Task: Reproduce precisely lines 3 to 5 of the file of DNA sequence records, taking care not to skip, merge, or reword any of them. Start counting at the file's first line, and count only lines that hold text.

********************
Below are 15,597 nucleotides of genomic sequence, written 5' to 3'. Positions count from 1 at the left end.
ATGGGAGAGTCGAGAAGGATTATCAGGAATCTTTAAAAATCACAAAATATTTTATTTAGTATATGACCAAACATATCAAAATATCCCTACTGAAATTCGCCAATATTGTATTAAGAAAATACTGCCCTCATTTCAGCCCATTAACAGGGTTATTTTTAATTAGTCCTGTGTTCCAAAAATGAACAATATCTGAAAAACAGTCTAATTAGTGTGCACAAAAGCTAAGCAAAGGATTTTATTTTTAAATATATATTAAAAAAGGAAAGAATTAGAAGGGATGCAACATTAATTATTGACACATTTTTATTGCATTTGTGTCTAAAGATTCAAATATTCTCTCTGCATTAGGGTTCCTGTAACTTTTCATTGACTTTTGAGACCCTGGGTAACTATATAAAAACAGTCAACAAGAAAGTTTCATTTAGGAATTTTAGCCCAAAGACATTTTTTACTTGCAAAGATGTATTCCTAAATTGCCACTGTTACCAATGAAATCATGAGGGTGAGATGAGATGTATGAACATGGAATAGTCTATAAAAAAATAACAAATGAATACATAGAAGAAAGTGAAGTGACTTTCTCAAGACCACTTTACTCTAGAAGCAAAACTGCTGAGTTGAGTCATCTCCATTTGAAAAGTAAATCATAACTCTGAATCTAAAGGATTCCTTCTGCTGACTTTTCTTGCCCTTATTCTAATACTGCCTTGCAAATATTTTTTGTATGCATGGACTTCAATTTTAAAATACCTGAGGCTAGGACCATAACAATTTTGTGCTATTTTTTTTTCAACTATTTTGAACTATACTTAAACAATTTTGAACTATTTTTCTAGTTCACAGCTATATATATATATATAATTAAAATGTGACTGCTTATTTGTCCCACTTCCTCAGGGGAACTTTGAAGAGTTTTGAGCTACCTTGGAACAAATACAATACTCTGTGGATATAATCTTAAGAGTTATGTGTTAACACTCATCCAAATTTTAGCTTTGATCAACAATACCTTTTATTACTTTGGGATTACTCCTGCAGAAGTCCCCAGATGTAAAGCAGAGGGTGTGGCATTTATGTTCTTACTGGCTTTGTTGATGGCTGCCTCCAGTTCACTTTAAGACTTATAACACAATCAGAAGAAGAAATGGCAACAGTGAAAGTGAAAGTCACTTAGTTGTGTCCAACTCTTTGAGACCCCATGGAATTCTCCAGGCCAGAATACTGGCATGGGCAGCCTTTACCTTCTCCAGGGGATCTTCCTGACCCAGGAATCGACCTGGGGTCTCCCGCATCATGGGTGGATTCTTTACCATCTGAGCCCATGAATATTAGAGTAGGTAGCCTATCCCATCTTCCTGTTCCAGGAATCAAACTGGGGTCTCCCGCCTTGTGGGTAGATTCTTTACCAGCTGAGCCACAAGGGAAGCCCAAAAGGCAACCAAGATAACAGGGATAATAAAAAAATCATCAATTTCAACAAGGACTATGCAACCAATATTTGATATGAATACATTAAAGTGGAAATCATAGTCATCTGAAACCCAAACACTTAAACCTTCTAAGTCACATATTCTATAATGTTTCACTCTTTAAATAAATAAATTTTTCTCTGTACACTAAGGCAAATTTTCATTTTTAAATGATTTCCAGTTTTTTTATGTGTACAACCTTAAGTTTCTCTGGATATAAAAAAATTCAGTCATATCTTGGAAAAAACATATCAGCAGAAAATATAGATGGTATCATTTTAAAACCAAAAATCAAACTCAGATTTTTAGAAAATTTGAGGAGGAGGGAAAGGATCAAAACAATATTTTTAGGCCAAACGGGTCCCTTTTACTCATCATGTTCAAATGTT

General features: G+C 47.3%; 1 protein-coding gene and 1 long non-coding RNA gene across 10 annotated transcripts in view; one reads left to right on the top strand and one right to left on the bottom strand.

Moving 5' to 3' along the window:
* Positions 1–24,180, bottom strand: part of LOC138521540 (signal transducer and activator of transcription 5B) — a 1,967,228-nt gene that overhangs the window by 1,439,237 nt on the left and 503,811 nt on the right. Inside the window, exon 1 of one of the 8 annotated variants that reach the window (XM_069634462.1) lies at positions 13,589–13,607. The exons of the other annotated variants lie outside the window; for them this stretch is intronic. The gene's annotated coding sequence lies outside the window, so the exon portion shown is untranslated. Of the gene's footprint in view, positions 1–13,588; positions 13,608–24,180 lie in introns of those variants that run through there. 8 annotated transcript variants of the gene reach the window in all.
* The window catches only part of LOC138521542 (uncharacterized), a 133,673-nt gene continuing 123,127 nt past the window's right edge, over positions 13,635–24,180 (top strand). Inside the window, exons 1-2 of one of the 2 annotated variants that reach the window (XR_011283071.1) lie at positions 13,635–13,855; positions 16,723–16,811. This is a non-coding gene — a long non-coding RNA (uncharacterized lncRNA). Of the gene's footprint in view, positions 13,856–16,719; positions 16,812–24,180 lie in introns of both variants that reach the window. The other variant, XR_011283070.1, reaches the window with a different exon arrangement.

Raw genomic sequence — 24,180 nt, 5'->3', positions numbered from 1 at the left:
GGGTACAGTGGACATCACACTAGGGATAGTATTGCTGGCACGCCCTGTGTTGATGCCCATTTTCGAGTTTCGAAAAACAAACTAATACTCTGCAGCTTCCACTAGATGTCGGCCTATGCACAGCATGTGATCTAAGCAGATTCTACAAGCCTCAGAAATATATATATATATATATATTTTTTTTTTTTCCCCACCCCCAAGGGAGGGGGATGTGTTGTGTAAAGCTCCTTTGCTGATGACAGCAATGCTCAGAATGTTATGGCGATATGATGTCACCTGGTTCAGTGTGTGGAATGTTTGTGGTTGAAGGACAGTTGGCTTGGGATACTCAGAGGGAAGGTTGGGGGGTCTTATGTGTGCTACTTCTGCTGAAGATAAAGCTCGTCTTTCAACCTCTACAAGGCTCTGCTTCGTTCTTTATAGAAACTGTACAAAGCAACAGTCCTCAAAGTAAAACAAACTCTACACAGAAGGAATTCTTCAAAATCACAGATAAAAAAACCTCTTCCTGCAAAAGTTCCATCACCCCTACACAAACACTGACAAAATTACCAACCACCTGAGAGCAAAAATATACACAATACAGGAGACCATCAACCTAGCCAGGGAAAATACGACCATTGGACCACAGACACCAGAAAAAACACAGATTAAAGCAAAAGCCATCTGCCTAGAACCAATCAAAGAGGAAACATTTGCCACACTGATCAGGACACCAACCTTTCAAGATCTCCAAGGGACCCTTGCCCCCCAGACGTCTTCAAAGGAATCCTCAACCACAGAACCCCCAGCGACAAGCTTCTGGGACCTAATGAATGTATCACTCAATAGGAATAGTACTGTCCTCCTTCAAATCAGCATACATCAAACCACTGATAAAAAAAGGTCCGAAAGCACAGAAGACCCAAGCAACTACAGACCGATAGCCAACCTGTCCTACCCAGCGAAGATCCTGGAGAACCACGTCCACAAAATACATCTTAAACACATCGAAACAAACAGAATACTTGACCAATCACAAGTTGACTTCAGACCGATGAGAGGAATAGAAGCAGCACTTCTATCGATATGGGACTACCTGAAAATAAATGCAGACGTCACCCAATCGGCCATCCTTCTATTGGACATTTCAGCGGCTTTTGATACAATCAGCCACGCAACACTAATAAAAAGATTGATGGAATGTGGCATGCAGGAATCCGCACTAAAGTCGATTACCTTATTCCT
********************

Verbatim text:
General features: G+C 47.3%; 1 protein-coding gene and 1 long non-coding RNA gene across 10 annotated transcripts in view; one reads left to right on the top strand and one right to left on the bottom strand.

Moving 5' to 3' along the window:
* Positions 1–24,180, bottom strand: part of LOC138521540 (signal transducer and activator of transcription 5B) — a 1,967,228-nt gene that overhangs the window by 1,439,237 nt on the left and 503,811 nt on the right. Inside the window, exon 1 of one of the 8 annotated variants that reach the window (XM_069634462.1) lies at positions 13,589–13,607. The exons of the other annotated variants lie outside the window; for them this stretch is intronic. The gene's annotated coding sequence lies outside the window, so the exon portion shown is untranslated. Of the gene's footprint in view, positions 1–13,588; positions 13,608–24,180 lie in introns of those variants that run through there. 8 annotated transcript variants of the gene reach the window in all.